• Unmployment, fear of reprisal, shame deter victims from reporting violence
• More than 1/4 Spanish youth surveyed say violence ‘normal’ in relationships
As hundreds of local, regional and national groups across Spain prepare to commemorate this year’s UN-backed International Day for the Elimination of Violence Against Women on Saturday 25th November, fresh reports from activist organisations indicate the difficulty in accurately monitoring and effectively combatting violence against women in Spain.
According to a recent report from the Adecco Foundation, accurate monitoring of the level of violence against women in Spain is made difficult in part by the fact that unemployment and the fear of reprisal stop seven out of 10 women victims from denouncing violence toward them or their children. In addition, some 61 percent of victims say they find it difficult to denounce the abuse because they are ashamed to recognize the level of violence that they have tolerated.
In 2014, a report by the the European Agency for Fundamental Rights (FRA) found that Spain’s levels of violence against women, whether from domestic partners or non-partners, were among the lowest recorded within the 28 member states of the European Union (EU). But, that report also noted that anomalies in reporting related to levels of urban vs rural population, education, consumption of alcohol and other factors could skew the reporting figures and mask the degree of gender violence in a society.
According to the Adecco report, the reporting of gender violence in Spain is complicated by other factors that compound women’s reticence to denounce their agressors, as evidenced by its findings that 75 percent of the victims of gender violence surveyed said they were in a vulnerable economic position at the time they were abused, either unemployed or underemployed or working in the informal economy with no job security.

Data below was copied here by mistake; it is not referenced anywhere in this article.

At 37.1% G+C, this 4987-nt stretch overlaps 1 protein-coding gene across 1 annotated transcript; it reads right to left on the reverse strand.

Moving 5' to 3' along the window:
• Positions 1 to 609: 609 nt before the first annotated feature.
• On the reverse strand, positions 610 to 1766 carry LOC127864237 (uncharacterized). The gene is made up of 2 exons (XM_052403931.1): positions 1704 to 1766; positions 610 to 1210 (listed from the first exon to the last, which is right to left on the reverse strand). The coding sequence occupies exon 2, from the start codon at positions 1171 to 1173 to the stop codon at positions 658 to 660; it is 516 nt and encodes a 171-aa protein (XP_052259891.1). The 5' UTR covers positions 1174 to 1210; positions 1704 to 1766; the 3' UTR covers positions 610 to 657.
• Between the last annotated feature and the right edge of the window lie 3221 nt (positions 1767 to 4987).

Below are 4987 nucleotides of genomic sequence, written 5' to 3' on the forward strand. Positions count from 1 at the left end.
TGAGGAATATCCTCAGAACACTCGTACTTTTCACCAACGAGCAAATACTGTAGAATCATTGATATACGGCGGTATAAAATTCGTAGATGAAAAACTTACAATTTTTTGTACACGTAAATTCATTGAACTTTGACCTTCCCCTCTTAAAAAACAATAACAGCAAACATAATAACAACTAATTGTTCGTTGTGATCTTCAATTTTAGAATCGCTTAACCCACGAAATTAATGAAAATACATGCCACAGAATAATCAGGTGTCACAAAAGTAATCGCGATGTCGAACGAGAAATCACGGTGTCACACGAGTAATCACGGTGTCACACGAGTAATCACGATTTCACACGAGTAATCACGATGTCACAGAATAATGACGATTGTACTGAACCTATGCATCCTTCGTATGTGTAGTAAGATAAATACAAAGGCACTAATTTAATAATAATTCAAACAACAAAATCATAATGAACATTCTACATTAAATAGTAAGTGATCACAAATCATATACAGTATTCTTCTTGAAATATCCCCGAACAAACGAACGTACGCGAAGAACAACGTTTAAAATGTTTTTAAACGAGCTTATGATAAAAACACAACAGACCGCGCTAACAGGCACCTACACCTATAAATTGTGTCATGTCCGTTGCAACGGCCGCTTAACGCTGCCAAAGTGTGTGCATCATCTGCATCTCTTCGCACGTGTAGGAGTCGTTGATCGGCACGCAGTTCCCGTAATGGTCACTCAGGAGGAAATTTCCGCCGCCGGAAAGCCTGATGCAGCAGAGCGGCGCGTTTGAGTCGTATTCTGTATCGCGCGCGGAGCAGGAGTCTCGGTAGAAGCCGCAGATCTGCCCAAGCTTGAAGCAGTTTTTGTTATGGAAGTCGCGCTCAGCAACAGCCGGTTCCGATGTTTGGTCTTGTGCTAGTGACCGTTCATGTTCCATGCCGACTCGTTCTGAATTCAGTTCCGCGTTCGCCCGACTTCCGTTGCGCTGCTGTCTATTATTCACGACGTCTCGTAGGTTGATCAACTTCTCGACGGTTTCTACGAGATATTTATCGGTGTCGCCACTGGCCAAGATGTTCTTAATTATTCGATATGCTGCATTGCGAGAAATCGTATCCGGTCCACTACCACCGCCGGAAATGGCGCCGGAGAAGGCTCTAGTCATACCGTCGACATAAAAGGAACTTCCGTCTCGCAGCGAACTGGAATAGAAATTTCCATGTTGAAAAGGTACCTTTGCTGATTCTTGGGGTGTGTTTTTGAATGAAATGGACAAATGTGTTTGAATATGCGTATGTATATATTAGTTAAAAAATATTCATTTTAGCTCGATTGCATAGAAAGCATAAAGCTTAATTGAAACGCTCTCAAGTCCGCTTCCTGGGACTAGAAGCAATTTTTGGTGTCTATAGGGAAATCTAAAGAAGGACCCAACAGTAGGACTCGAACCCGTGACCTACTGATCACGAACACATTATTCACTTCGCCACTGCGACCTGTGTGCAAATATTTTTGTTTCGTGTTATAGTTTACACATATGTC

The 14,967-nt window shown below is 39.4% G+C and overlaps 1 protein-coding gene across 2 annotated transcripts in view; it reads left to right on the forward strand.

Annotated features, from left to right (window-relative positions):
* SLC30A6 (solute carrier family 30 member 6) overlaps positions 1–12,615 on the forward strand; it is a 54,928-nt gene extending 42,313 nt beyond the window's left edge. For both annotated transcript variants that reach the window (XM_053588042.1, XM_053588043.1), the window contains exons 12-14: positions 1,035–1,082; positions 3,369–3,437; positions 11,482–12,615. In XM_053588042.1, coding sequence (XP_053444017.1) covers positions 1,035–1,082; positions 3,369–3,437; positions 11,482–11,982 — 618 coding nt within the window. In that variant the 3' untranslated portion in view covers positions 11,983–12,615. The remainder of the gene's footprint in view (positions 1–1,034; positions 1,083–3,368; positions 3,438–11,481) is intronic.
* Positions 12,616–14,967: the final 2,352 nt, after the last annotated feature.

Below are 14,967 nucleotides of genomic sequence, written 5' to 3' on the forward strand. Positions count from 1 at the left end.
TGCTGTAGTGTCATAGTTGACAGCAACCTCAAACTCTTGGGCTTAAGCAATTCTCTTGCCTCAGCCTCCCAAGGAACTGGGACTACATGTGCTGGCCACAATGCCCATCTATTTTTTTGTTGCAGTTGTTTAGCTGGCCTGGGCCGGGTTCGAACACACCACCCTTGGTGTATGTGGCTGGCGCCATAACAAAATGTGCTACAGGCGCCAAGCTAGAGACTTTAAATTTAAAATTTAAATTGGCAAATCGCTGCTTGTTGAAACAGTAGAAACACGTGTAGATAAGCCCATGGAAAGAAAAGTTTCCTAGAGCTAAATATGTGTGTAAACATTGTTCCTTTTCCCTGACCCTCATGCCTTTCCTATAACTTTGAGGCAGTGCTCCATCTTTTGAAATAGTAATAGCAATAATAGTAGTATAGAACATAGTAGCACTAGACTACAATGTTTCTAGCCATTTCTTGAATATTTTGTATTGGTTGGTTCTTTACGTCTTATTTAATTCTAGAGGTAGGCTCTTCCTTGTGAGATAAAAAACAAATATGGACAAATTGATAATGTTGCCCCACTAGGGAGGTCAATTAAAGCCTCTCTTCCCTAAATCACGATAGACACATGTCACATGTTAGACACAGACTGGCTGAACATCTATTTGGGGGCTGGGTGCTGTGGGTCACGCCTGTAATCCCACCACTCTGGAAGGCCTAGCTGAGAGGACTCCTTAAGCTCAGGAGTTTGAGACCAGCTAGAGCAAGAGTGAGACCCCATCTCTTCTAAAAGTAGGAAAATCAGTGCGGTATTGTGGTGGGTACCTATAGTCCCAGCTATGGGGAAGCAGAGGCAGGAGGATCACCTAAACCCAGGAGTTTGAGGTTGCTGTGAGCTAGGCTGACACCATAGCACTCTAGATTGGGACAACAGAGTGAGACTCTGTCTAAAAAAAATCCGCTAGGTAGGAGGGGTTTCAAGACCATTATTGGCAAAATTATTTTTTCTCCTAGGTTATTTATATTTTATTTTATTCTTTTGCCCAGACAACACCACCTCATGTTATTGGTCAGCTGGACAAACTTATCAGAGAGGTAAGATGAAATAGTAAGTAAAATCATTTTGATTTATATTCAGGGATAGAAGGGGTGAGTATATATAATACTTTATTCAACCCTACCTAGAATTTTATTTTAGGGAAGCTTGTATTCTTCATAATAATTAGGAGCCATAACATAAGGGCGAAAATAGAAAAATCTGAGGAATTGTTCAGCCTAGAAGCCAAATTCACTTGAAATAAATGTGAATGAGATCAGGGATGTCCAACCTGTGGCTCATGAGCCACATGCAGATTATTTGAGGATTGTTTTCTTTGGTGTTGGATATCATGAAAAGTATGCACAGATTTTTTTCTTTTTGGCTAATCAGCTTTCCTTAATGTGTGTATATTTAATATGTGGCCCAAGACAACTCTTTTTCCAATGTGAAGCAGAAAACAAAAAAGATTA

Separately, figures released as part of the Barometer 2017 survey conducted by ProyectoScopio, an initiative of Spain’s Queen Sofia Center on Adolescence and Youth, showed the uphill battle faced by Spain in raising awareness among future generations about the levels and dangers of gender violence in society. According to this year’s Barometer report, more than one quarter of Spanish youth surveyed (27 percent) said they see gender violence in relationships between young couples as “normal” and more than 20 percent say they feel the level of gender violence in Spain is “exaggerated” by the media.
Since 2002, more than 900 women have died in Spain at the hands of their current or former domestic partners. According to women’s rights activists in Spain, so far this year a total of 48 women and seven children have been killed in incidents of domestic violence.